your daily wild bouquet

your daily wild bouquet

i had a thought the other day that i could spend a year collecting a wild bouquet every day from what i found around me, and simply by the fact of what was available to be collected and assembled, the series of wild bouquets would be like a chronicle of the seasons of a specific place. and then i thought to myself, honey, you already do that. it’s this little blog you do called STILL. now will you get back to work?

signs of spring: dandelion, fiddle head, fern, daylily sprout, apple blossom

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six years and still learning

six years and still learning

i know i should know this. i feel like i maybe did know this once. but i can’t remember knowing it, if i ever did. anyway, somehow, after six-plus years of scouring my surroundings for raw material for STILL blog, i just discovered today that red oaks have delicate, dangling, male catkins. the leaves in this photo are maybe only an inch long. i know i’ve seen them before at this time of year during my walks on this same trail. how did i miss those beautiful catkins? there isn’t much of the color red on this red oak sample. but i am a little bit red-faced.

read oak catkins

 

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heralds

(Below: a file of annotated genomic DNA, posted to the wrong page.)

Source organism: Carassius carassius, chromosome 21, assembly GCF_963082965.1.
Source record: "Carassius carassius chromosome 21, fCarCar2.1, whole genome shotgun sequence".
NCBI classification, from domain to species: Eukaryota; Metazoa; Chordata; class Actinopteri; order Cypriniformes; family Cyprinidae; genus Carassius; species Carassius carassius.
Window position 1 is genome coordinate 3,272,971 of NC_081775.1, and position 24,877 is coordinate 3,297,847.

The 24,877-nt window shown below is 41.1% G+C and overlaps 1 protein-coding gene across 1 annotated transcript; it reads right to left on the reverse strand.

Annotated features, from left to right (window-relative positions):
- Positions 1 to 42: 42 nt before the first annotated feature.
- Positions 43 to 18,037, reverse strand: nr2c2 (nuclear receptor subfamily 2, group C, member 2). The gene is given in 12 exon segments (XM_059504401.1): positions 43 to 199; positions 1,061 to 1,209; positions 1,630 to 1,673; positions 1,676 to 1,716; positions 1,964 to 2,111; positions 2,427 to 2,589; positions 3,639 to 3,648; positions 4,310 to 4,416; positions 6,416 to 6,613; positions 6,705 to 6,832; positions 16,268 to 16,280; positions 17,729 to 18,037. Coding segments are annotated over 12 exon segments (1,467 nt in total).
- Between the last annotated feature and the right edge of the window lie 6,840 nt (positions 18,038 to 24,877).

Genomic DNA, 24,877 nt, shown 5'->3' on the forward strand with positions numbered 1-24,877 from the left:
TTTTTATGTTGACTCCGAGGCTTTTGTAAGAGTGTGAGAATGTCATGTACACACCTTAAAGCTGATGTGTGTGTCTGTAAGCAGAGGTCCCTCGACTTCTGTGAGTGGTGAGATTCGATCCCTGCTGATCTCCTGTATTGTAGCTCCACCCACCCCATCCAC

heralds

the crabapple blossoms are taking a deep breath and opening up their mouths wide to announce, colorfully but silently, that a change of season is upon us. i am driving past mute choirs all day long.

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crabapple blossoms in may

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silphium

silphium

so, apparently the heart symbol dates back to ancient greece, and a plant called silphium. the fruit or seed pod of the silphium plant was heart shaped, and was at the origin of that particular shape as a stand-in for the seat of human love and emotion. silphium also happened to be a critically valuable cooking herb for most of antiquity, worth its weight in gold, with a very distinct taste that has never been adequately reproduced, and that is now considered to be extinct. i am looking on my computer keyboard for the broken-heart emoji, and not finding it. wait, here it is: 💔

rooster hackle (neck) feathers

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that awkward age

that awkward age

these are ferns caught between fiddlehead and fern. their hormones are surging. they don’t know which direction their lives are going. they just want to have sex with everything and go to parties, and they are so mad at their parents for being pretty good parents. they really want to be understood. but secretly they don’t want to be understood, because it’s more satisfying to be misunderstood and then be angry about it. jesus. ferns these days.

fiddlehead ferns sprouts

 

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